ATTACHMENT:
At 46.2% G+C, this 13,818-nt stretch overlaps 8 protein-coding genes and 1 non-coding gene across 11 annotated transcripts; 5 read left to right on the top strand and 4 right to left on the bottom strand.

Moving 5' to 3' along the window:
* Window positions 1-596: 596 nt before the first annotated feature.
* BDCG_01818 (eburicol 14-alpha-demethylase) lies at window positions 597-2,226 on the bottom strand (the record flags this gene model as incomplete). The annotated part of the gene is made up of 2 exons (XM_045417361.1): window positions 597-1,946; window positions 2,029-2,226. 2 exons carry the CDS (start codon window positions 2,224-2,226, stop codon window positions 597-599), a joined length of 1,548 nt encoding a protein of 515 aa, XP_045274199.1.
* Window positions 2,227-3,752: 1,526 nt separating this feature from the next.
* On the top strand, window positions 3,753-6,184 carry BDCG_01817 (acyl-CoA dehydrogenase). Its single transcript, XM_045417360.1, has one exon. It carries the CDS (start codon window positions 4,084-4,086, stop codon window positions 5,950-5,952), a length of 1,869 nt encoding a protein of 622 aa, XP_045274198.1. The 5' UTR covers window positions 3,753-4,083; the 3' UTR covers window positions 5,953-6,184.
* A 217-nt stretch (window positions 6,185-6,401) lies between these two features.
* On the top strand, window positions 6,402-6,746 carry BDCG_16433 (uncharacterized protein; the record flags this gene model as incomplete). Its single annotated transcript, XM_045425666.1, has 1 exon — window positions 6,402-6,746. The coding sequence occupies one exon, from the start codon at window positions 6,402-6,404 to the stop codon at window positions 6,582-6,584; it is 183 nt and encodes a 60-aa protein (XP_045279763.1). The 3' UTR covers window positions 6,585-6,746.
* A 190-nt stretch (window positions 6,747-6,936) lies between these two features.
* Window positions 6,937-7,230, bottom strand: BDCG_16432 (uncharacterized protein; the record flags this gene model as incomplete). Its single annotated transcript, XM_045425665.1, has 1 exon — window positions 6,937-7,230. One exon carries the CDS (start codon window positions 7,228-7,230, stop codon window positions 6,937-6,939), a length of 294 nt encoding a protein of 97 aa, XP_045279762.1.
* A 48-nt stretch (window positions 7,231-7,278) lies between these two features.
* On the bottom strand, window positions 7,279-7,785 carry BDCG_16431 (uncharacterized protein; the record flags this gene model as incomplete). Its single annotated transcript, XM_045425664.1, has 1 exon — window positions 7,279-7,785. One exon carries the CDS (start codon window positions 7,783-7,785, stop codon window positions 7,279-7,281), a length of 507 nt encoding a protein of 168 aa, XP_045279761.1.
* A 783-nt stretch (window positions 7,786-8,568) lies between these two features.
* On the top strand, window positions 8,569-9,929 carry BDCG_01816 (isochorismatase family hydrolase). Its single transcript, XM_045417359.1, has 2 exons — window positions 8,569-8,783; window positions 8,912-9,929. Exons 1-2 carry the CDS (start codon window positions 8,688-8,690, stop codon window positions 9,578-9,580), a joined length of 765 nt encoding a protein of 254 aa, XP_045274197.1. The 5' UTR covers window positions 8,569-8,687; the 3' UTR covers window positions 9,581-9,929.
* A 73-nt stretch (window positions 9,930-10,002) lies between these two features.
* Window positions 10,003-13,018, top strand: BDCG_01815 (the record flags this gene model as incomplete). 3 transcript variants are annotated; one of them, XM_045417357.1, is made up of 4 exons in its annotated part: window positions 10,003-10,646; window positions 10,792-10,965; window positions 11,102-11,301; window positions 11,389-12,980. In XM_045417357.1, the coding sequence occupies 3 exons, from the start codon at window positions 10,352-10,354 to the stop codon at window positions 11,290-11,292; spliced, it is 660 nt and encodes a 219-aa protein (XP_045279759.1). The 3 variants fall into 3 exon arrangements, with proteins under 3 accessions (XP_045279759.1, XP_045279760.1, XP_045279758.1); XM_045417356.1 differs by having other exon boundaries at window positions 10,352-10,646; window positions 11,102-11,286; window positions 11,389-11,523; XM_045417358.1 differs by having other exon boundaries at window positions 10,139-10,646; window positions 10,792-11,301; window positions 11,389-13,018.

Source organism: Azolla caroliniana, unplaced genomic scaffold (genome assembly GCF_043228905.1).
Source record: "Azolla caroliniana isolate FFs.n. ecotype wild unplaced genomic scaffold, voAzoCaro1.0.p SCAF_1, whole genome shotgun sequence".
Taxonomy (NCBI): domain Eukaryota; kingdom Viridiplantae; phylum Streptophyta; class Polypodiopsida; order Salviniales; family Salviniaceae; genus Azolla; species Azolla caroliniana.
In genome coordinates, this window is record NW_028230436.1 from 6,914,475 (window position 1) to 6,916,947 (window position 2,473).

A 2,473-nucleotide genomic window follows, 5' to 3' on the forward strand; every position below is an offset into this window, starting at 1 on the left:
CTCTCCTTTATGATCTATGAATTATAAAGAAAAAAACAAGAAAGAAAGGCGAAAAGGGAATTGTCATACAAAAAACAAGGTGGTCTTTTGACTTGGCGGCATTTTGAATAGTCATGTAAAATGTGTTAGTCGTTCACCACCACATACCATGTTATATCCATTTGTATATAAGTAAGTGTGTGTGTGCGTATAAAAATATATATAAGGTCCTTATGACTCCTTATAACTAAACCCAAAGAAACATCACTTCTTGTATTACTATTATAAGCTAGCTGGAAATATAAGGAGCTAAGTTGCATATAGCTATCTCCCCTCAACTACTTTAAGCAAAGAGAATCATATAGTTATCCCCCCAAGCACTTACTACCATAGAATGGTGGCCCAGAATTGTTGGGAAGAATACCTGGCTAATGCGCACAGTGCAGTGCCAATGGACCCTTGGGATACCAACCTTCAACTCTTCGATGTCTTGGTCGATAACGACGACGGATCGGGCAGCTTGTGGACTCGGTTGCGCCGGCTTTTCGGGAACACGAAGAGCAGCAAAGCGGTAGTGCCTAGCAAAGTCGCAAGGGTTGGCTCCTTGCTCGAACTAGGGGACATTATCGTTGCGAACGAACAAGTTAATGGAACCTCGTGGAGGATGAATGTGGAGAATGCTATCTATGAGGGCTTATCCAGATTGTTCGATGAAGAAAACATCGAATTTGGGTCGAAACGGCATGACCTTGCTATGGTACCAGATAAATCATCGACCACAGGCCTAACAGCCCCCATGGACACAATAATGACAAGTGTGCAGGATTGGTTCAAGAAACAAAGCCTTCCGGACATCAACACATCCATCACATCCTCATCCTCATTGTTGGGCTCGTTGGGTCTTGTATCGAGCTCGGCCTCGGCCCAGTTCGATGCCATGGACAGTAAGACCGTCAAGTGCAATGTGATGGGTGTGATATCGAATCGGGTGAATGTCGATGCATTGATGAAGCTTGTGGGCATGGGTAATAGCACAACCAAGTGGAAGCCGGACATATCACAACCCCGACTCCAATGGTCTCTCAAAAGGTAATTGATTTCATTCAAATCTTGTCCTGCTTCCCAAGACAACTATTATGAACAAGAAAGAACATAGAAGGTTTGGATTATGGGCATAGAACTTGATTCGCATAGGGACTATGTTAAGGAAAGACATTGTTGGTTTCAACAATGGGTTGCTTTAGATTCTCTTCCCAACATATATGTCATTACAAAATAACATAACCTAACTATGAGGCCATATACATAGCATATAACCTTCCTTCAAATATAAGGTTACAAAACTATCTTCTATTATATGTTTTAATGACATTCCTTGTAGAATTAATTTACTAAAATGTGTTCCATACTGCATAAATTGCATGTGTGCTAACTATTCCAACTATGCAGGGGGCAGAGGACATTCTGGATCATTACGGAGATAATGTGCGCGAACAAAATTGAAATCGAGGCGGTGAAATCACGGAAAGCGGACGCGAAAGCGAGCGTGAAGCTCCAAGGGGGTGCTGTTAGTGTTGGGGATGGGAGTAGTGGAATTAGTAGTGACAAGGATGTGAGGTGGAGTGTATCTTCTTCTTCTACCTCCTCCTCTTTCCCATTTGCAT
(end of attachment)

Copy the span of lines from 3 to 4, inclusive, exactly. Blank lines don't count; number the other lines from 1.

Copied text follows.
* Window positions 1-596: 596 nt before the first annotated feature.
* BDCG_01818 (eburicol 14-alpha-demethylase) lies at window positions 597-2,226 on the bottom strand (the record flags this gene model as incomplete). The annotated part of the gene is made up of 2 exons (XM_045417361.1): window positions 597-1,946; window positions 2,029-2,226. 2 exons carry the CDS (start codon window positions 2,224-2,226, stop codon window positions 597-599), a joined length of 1,548 nt encoding a protein of 515 aa, XP_045274199.1.